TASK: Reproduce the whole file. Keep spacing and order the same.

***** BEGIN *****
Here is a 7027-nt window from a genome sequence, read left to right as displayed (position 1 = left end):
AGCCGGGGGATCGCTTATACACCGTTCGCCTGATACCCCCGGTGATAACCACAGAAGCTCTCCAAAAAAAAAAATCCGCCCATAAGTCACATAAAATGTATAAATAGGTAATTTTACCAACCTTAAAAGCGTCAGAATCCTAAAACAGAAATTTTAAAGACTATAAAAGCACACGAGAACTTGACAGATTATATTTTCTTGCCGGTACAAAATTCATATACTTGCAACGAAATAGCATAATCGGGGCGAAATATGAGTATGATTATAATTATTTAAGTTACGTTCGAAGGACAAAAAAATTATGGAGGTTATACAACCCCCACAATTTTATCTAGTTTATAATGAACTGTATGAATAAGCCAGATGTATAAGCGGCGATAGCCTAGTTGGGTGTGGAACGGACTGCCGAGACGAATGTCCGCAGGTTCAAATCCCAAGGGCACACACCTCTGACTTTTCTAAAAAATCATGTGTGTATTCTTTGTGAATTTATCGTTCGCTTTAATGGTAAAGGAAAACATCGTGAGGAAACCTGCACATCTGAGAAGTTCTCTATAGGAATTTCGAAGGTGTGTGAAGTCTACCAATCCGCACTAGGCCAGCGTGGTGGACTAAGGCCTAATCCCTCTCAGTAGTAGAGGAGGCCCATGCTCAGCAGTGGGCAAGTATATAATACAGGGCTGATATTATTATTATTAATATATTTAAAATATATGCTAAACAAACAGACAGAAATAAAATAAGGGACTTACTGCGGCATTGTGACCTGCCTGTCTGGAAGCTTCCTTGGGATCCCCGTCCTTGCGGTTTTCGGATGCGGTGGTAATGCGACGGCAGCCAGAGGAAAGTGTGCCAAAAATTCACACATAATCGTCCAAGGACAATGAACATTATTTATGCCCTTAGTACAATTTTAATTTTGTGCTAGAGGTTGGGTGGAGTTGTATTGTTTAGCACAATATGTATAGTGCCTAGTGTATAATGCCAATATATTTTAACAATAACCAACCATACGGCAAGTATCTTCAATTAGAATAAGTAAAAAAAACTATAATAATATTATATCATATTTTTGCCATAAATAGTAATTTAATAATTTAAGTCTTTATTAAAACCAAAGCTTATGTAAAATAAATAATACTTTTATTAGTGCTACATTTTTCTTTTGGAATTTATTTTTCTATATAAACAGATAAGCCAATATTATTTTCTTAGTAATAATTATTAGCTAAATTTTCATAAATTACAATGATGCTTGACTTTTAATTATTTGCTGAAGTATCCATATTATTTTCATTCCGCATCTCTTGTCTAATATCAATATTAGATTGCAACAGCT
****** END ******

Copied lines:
Here is a 7027-nt window from a genome sequence, read left to right as displayed (position 1 = left end):
AGCCGGGGGATCGCTTATACACCGTTCGCCTGATACCCCCGGTGATAACCACAGAAGCTCTCCAAAAAAAAAAATCCGCCCATAAGTCACATAAAATGTATAAATAGGTAATTTTACCAACCTTAAAAGCGTCAGAATCCTAAAACAGAAATTTTAAAGACTATAAAAGCACACGAGAACTTGACAGATTATATTTTCTTGCCGGTACAAAATTCATATACTTGCAACGAAATAGCATAATCGGGGCGAAATATGAGTATGATTATAATTATTTAAGTTACGTTCGAAGGACAAAAAAATTATGGAGGTTATACAACCCCCACAATTTTATCTAGTTTATAATGAACTGTATGAATAAGCCAGATGTATAAGCGGCGATAGCCTAGTTGGGTGTGGAACGGACTGCCGAGACGAATGTCCGCAGGTTCAAATCCCAAGGGCACACACCTCTGACTTTTCTAAAAAATCATGTGTGTATTCTTTGTGAATTTATCGTTCGCTTTAATGGTAAAGGAAAACATCGTGAGGAAACCTGCACATCTGAGAAGTTCTCTATAGGAATTTCGAAGGTGTGTGAAGTCTACCAATCCGCACTAGGCCAGCGTGGTGGACTAAGGCCTAATCCCTCTCAGTAGTAGAGGAGGCCCATGCTCAGCAGTGGGCAAGTATATAATACAGGGCTGATATTATTATTATTAATATATTTAAAATATATGCTAAACAAACAGACAGAAATAAAATAAGGGACTTACTGCGGCATTGTGACCTGCCTGTCTGGAAGCTTCCTTGGGATCCCCGTCCTTGCGGTTTTCGGATGCGGTGGTAATGCGACGGCAGCCAGAGGAAAGTGTGCCAAAAATTCACACATAATCGTCCAAGGACAATGAACATTATTTATGCCCTTAGTACAATTTTAATTTTGTGCTAGAGGTTGGGTGGAGTTGTATTGTTTAGCACAATATGTATAGTGCCTAGTGTATAATGCCAATATATTTTAACAATAACCAACCATACGGCAAGTATCTTCAATTAGAATAAGTAAAAAAAACTATAATAATATTATATCATATTTTTGCCATAAATAGTAATTTAATAATTTAAGTCTTTATTAAAACCAAAGCTTATGTAAAATAAATAATACTTTTATTAGTGCTACATTTTTCTTTTGGAATTTATTTTTCTATATAAACAGATAAGCCAATATTATTTTCTTAGTAATAATTATTAGCTAAATTTTCATAAATTACAATGATGCTTGACTTTTAATTATTTGCTGAAGTATCCATATTATTTTCATTCCGCATCTCTTGTCTAATATCAATATTAGATTGCAACAGCT